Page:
Violet Charles, the creator of Bridget over troubled Waters, answers some of the most pressing questions her fans have asked. As well as some less pressing ones.
How did Bridget over troubled Waters begin?
I have been drawing comic strips in some form since I was in high school. One day (not in high school) I created a tiny, good-hearted, but fiercely opinionated little girl, and she immediately told me she needed her own strip.
Why is it called Bridget over troubled Waters?
I’m crazy for puns, and as soon as I named my new character Bridget I thought of calling her strip Bridget over troubled Waters.
But then I thought, “Do I want to name my comic after this song?” It is a classic, but what does it really mean?
I examined the meaning and discovered the phrase “Bridge Over Troubled Waters” referenced a much older, traditional song, but the sentiment behind it in any manifestation is a very positive message.
There is a lot of dissatisfaction and unhappiness in the world, a lot of “troubled water” and people need bridges, or Bridgets to get across.
Why doesn’t Bridget use her father’s last name?
Because her father’s last name is Maggot. He insists it is pronounced “Ma-go”.
When Debbie and Quiggly were naming her, they both agreed that she should keep the Waters’ name, and not be Bridget Maggot.
And little does Quiggly know, Debbie chose the name Bridget in reference to her very favorite book series ever.
Why aren’t Debbie and Mr. Maggot still married?
Because sometimes things don’t go how you planned. I wanted my comic to show that there is more than one way to have a happy family.
Debbie and Quiggly Maggot got married too soon after they met, and their entire relationship was a jet-propelled, neon catastrophe that burnt up like a splash of lighter fluid in less than a year.
They probably still love each other.
They will probably always love each other.
But they just don’t work as a couple. Bridget would love it if her parents could reconcile, but let’s just say nobody is holding their breath.
Are any of your characters based on you?
I was nothing like Bridget as a child. I was a lot day-dreamier, and less outspoken.
People sometimes think Debbie is supposed to be me. She really isn’t.
Debbie is an airheaded working-mom with no idea how to do her job, a penchant for trashy TV shows and no cooking skills.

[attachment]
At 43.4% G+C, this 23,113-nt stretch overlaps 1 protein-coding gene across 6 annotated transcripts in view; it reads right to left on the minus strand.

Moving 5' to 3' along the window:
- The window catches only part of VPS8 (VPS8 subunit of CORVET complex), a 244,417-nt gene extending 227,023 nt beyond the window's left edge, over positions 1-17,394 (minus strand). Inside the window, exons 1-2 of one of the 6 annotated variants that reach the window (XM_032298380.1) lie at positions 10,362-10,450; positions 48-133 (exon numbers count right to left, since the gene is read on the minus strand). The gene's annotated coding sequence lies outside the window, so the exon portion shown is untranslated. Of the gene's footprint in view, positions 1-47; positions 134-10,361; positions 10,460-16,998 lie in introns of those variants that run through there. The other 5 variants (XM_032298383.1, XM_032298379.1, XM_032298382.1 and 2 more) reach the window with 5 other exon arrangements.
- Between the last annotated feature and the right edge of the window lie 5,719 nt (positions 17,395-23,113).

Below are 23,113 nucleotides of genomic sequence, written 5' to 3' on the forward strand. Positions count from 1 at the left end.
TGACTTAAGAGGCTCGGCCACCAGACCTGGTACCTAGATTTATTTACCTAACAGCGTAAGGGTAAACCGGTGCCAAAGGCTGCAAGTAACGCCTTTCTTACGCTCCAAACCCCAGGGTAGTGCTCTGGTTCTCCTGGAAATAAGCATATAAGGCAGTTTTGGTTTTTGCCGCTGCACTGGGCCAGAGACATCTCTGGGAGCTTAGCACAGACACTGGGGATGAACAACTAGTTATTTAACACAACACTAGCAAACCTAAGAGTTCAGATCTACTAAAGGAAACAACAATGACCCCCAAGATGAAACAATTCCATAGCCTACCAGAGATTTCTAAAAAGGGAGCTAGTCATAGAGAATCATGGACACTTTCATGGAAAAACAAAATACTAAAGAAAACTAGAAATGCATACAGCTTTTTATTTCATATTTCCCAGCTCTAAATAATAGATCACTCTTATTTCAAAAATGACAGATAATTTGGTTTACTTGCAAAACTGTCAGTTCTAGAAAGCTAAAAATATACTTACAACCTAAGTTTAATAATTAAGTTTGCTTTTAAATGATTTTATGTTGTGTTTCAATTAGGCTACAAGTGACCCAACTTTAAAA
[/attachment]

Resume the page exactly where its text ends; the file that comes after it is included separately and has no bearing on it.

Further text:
I am a clever, non-mother (except to my dog), with several jobs, a love of silly cartoons, and mad skills in the kitchen.
But we do have a few things in common. Mainly her taste in music, fashion, and her creative disposition.
Over the years Debbie has evolved. She was a very one-dimensional, almost stock character to begin with. But I wanted her to be a good mother in spite of her shortcomings, so she changed. Her freeform parenting is at least partially inspired by my own mothering style…er, dog-mothering, that is.
Are your other characters based on people you know?
Bridget began based on my brother but has long since changed. With the new drawing style, Bridget became less abrasive and more believable as a little girl. She is still a know-it-all for sure, but she sleeps with her stuffed squid, and would love it if unicorns really existed.
Uncle Oliver is like an uncle of mine -ish. But if a real person behaved like Uncle Oliver it would be a disaster. I mean, he tried to pay for a hamburger with advice once.
Kiti amusingly is actually a lot like my best friend, and that’s funny because I didn’t meet her until the strip had been going for a few years. Life imitates art, or art imitates life.
(If you ask her if the Kiti’s haircut strips are based upon true events she’ll say they are directly inspired by the time I tried to cut her hair. I however, observe my right to refuse to acknowledge the question on the grounds that the answer is yes, and it makes me look bad)
Aunties Jackie, Maddy, and Roxy are influenced by my sisters in that there are three of them. But other than that there is very little similarity. Cartoon characters are meant to be absurd, and none of my sisters have blue hair, know how to weld, or are on their third husband. All my sisters are kind, wonderful people. Debbie’s sisters need to be wacky, selfish, or competitive in order to be funny.
None of my characters are true representations of actual people…
Except Grandpa Waters, who is unquestionably based on my father.
What are your inspirations for this comic?
Carl Barks = my favorite.
He was a fantastic cartoonist. His Uncle Scrooge and Donald Duck work was so good. I was absolutely transported into the world of his comics when I read them as a child. The Uncle Scrooge anthology book has comforted me in many difficult times.
In all my cartoon work, I seek to rise to his level of craftsmanship. Carl Barks knew where to put his characters in each frame, how to capture the essence of poses and emotions without adding endless hyper-realistic detail.